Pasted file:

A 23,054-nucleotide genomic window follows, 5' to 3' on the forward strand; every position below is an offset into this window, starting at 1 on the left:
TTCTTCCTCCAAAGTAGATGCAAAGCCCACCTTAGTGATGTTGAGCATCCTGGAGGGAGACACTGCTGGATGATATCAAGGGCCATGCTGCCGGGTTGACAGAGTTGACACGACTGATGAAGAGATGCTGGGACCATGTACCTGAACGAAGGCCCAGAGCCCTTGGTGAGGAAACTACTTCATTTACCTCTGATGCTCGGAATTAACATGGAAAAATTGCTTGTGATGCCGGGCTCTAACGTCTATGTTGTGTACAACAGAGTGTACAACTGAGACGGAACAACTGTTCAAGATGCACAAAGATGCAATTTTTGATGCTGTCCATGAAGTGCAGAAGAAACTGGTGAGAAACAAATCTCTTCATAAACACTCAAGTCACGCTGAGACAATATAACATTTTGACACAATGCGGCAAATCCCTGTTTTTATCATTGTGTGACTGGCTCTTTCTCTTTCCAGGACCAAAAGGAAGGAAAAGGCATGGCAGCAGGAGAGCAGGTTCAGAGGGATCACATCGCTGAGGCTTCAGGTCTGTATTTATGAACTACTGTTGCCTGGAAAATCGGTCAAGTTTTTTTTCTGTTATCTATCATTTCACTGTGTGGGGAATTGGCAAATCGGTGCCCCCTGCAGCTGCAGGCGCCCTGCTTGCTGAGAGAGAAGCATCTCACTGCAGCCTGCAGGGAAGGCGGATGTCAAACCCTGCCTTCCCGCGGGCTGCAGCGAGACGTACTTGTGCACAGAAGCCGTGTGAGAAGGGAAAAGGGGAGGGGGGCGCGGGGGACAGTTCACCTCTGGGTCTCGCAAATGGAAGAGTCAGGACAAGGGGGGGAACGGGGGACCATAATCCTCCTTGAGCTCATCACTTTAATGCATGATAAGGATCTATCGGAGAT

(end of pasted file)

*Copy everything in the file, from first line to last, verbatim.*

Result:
A 23,054-nucleotide genomic window follows, 5' to 3' on the forward strand; every position below is an offset into this window, starting at 1 on the left:
TTCTTCCTCCAAAGTAGATGCAAAGCCCACCTTAGTGATGTTGAGCATCCTGGAGGGAGACACTGCTGGATGATATCAAGGGCCATGCTGCCGGGTTGACAGAGTTGACACGACTGATGAAGAGATGCTGGGACCATGTACCTGAACGAAGGCCCAGAGCCCTTGGTGAGGAAACTACTTCATTTACCTCTGATGCTCGGAATTAACATGGAAAAATTGCTTGTGATGCCGGGCTCTAACGTCTATGTTGTGTACAACAGAGTGTACAACTGAGACGGAACAACTGTTCAAGATGCACAAAGATGCAATTTTTGATGCTGTCCATGAAGTGCAGAAGAAACTGGTGAGAAACAAATCTCTTCATAAACACTCAAGTCACGCTGAGACAATATAACATTTTGACACAATGCGGCAAATCCCTGTTTTTATCATTGTGTGACTGGCTCTTTCTCTTTCCAGGACCAAAAGGAAGGAAAAGGCATGGCAGCAGGAGAGCAGGTTCAGAGGGATCACATCGCTGAGGCTTCAGGTCTGTATTTATGAACTACTGTTGCCTGGAAAATCGGTCAAGTTTTTTTTCTGTTATCTATCATTTCACTGTGTGGGGAATTGGCAAATCGGTGCCCCCTGCAGCTGCAGGCGCCCTGCTTGCTGAGAGAGAAGCATCTCACTGCAGCCTGCAGGGAAGGCGGATGTCAAACCCTGCCTTCCCGCGGGCTGCAGCGAGACGTACTTGTGCACAGAAGCCGTGTGAGAAGGGAAAAGGGGAGGGGGGCGCGGGGGACAGTTCACCTCTGGGTCTCGCAAATGGAAGAGTCAGGACAAGGGGGGGAACGGGGGACCATAATCCTCCTTGAGCTCATCACTTTAATGCATGATAAGGATCTATCGGAGAT